Fans in Kansas City cast in disparaging light

Associated Press Modified: October 9, 2012 at 5:47 pm •  Published: October 9, 2012

The Royals haven't been back to the playoffs since winning the 1985 World Series, the longest drought in one of America's four major professional sports.

The Chiefs once sold out Arrowhead Stadium every game, and owner Lamar Hunt's folksy charm endeared him to fans. But even before his death in 2006, the franchise had fallen into hard times, and it's continued under the leadership of his son, Clark Hunt, and general manager Scott Pioli.

The Chiefs are currently 1-4, and they haven't won a playoff game since 1993, a longer drought than every NFL team but Cincinnati and Detroit.

"This town just wants a winner. We just want to be relevant," said Eric Crandall, a fan from Independence, Mo., who's been attending Chiefs games for more than two decades. "The coasts refer to us as 'flyover country.' This being the town of Truman, we want the buck to stop here."

Dr. Don Forsyth, an expert in group behavior, leadership and moral judgment in the Jepson School of Leadership Studies at Richmond University, said he's not surprised by the fan backlash.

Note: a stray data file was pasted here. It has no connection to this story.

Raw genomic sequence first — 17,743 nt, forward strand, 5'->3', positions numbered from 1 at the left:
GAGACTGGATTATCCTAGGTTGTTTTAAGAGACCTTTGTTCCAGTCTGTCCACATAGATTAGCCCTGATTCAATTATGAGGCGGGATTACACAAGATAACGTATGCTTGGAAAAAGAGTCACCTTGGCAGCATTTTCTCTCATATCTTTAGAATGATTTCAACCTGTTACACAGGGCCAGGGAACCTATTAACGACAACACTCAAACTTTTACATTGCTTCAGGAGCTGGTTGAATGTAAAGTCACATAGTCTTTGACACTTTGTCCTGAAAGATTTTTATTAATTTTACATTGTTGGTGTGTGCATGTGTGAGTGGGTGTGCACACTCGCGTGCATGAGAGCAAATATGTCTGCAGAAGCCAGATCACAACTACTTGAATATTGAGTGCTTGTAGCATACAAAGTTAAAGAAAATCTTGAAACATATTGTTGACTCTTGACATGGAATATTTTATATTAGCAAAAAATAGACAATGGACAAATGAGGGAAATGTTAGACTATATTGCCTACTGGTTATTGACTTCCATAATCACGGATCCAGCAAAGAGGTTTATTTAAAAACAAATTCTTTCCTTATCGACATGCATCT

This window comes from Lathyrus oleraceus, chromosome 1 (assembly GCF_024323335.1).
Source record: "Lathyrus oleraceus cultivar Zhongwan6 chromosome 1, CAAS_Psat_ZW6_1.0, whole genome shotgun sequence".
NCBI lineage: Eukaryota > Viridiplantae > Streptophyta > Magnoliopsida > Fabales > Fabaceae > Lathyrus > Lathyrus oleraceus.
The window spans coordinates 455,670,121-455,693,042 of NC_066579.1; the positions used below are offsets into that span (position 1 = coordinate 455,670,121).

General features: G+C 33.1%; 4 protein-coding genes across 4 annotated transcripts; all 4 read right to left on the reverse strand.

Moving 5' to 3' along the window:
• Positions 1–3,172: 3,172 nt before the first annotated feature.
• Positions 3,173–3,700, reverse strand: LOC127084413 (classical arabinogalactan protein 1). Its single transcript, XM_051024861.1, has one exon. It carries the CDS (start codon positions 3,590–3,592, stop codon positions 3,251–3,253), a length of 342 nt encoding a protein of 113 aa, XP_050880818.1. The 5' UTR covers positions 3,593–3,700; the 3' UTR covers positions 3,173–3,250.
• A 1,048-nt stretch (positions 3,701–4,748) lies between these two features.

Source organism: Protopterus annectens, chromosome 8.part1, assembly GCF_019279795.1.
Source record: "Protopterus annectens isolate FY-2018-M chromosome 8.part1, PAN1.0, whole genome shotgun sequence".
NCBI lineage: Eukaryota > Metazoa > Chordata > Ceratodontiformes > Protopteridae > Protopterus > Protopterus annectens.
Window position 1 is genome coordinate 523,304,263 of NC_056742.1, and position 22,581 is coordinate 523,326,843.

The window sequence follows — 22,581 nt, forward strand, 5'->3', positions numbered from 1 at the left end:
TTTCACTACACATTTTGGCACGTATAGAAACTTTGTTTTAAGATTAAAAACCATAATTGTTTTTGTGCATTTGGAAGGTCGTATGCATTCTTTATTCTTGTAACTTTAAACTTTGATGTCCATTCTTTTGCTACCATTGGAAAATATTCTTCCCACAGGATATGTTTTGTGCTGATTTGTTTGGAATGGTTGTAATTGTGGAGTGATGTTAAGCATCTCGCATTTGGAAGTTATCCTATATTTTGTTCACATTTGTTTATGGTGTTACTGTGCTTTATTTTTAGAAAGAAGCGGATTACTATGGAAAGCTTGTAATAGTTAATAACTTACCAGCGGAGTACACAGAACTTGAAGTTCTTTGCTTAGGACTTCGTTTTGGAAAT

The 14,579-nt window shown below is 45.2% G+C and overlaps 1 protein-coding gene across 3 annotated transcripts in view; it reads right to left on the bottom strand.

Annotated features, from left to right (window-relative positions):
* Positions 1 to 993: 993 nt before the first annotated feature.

"There's a breaking point. That's the key," Forsyth said. "Fans think they're part of the team, and that's why they take wins and losses so seriously. Then when they see the administration or the leaders as the out-group, they'll engage in some pretty negative behaviors."

There are similarities in the two organizations besides won-loss records.

Both have owners who rarely speak publicly, giving them a perceived aloofness. Both franchises have been accused of being miserly, and both have made embarrassing public gaffs over the years.

In response to one angry fan, an anonymous Chiefs employee tweeted on the team's official account a few weeks ago, "Would help if you had your facts straight. Your choice to be a fan. cc get a clue." The tweet was taken down and an apology issued by the Chiefs moments later.

"You would think a team doing this poorly would try and generate some sort of goodwill with the fans," Crandall said.

The anger felt by fans was on display Sunday long before Cassel got hurt.

On one of the access roads leading into the stadium, tailgaters hung a bed sheet carrying a painted message calling the Chiefs an "embarrassment." Fans cobbled together enough money to hire an airplane to tow a banner over the stadium asking for Cassel to be benched and Pioli to be fired.

Cassel has been the source of frustration for years. He was booed lustily during a celebrity softball game this summer, and fans have been calling for his job since the start of the season.

That's part of the reason some cheered when he was hurt.

In their eyes, it was the only way the Chiefs would give backup Brady Quinn a chance.

"You never, ever, as a true fan want to see a player get injured," said Ty Rowton, also known as Chiefs super-fan X-Factor, who attended his 234th straight game at Arrowhead Stadium on Sunday.

"I didn't hear any fans cheering that Cassel was hurt," Rowton said. "When he got up and started walking from the field, the fans gave a very loud cheer, thanking him for sacrificing himself.

"There was an even bigger cheer when it was announced that Brady Quinn was going in."